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The Memoirs of Sherlock Holms by Sir Arthur Conan Doyle

The Memoirs of Sherlock Holms by Sir Arthur Conan Doyle

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The Memoirs of Sherlock Holmes is a collection of Sherlock Holmes stories, originally published in 1894, by Arthur Conan Doyle. Source: Wikipedia.org
The Memoirs of Sherlock Holmes is a collection of Sherlock Holmes stories, originally published in 1894, by Arthur Conan Doyle. Source: Wikipedia.org

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Published by: Books on Apr 25, 2011
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02/25/2014

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 MEMOIRS OF SHERLOCK HOLMES
 
by Sir Arthur Conan Doyle
 
 Adventure I. Silver Blaze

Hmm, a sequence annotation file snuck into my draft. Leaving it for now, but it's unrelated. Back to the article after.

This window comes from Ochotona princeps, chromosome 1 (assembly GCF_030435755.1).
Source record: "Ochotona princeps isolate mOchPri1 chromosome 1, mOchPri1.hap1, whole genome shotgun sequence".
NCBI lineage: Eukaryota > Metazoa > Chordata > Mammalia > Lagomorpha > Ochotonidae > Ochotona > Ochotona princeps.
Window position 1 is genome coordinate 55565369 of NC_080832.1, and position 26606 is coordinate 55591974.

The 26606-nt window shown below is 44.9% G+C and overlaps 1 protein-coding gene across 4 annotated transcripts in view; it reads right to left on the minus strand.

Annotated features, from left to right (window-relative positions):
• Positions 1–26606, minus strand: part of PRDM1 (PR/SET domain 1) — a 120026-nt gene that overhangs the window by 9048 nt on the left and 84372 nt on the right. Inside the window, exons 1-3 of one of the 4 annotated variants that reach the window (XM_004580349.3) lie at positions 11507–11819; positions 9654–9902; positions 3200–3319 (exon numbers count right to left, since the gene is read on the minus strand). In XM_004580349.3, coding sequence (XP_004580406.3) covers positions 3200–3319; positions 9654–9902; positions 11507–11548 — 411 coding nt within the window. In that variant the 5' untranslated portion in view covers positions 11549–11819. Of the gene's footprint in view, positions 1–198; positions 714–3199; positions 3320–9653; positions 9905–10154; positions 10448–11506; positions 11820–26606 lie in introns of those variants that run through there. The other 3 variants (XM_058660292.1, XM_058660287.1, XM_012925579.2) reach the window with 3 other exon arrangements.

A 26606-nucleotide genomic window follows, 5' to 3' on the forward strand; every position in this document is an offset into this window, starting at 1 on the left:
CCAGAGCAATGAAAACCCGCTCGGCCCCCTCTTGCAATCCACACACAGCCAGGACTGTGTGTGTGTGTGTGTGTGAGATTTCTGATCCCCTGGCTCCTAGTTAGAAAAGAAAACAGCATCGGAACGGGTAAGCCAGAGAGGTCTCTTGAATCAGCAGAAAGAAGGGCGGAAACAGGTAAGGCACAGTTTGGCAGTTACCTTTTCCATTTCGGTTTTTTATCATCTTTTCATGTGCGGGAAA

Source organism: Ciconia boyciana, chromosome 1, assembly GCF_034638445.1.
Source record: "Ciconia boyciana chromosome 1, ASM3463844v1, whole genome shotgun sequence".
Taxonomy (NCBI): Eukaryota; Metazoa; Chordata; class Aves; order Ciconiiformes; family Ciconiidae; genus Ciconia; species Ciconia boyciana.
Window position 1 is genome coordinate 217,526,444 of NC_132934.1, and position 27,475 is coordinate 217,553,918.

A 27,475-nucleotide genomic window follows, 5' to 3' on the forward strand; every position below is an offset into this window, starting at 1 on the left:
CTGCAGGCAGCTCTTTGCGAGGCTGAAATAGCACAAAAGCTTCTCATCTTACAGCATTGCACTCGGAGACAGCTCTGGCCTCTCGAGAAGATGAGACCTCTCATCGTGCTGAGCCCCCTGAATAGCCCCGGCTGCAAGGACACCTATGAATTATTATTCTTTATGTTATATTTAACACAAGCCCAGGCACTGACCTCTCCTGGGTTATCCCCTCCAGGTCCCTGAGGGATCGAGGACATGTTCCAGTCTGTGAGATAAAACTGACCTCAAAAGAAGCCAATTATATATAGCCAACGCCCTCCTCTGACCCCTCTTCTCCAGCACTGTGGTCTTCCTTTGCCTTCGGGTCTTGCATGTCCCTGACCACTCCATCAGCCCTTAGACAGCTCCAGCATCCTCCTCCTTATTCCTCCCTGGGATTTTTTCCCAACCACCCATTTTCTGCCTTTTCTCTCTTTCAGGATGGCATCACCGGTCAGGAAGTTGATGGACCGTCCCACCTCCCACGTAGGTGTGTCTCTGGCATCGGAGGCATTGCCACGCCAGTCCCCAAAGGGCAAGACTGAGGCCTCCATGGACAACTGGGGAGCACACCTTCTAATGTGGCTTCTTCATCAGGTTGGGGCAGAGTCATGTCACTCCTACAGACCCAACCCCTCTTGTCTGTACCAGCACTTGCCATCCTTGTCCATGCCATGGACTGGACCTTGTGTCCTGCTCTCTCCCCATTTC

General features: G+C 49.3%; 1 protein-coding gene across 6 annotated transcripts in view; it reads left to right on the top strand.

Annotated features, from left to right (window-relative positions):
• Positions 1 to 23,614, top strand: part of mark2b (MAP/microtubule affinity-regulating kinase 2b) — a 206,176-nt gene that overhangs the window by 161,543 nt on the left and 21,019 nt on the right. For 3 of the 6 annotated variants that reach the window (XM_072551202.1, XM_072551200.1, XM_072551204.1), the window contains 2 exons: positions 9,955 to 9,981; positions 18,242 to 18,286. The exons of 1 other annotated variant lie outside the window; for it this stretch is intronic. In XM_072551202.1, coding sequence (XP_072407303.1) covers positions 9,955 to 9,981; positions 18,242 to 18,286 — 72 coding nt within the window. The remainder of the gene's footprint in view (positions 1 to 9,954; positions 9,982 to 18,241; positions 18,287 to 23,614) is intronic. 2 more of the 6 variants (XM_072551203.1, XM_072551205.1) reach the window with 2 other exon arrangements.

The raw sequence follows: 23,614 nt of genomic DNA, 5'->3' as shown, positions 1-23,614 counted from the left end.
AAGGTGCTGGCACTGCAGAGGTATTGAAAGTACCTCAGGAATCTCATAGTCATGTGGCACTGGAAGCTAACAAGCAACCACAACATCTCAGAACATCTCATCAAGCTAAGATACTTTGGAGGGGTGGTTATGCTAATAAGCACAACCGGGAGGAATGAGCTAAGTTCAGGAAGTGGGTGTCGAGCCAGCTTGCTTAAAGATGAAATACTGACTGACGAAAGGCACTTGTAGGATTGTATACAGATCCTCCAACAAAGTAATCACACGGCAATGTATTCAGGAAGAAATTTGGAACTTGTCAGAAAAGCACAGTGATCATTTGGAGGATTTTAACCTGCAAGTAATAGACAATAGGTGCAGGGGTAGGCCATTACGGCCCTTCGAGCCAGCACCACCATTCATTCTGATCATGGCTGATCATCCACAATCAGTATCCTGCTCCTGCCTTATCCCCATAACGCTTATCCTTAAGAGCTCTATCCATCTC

“I am afraid, Watson, that I shall have to go,” said Holmes, as we sat downtogether to our breakfast one morning.“Go! Where to?”“To Dartmoor; to King’s Pyland.”I was not surprised. Indeed, my only wonder was that he had not already beenmixed up in this extraordinary case, which was the one topic of conversationthrough the length and breadth of England. For a whole day my companionhad rambled about the room with his chin upon his chest and his browsknitted, charging and recharging his pipe with the strongest black tobacco, andabsolutely deaf to any of my questions or remarks. Fresh editions of every paper had been sent up by our news agent, only to be glanced over and tosseddown into a corner. Yet, silent as he was, I knew perfectly well what it was over which he was brooding. There was but one problem before the public whichcould challenge his powers of analysis, and that was the singular disappearanceof the favorite for the Wessex Cup, and the tragic murder of its trainer. When,therefore, he suddenly announced his intention of setting out for the scene of the drama it was only what I had both expected and hoped for.“I should be most happy to go down with you if I should not be in the way,”said I.“My dear Watson, you would confer a great favor upon me by coming. And Ithink that your time will not be misspent, for there are points about the case which promise to make it an absolutely unique one. We have, I think, just timeto catch our train at Paddington, and I will go further into the matter upon ourjourney. You would oblige me by bringing with you your very excellent field-glass.” And so it happened that an hour or so later I found myself in the corner of afirst-class carriage flying along en route for Exeter, while Sherlock Holmes, with his sharp, eager face framed in his ear-flapped travelling-cap, dippedrapidly into the bundle of fresh papers which he had procured at Paddington. We had left Reading far behind us before he thrust the last one of them underthe seat, and offered me his cigar-case.

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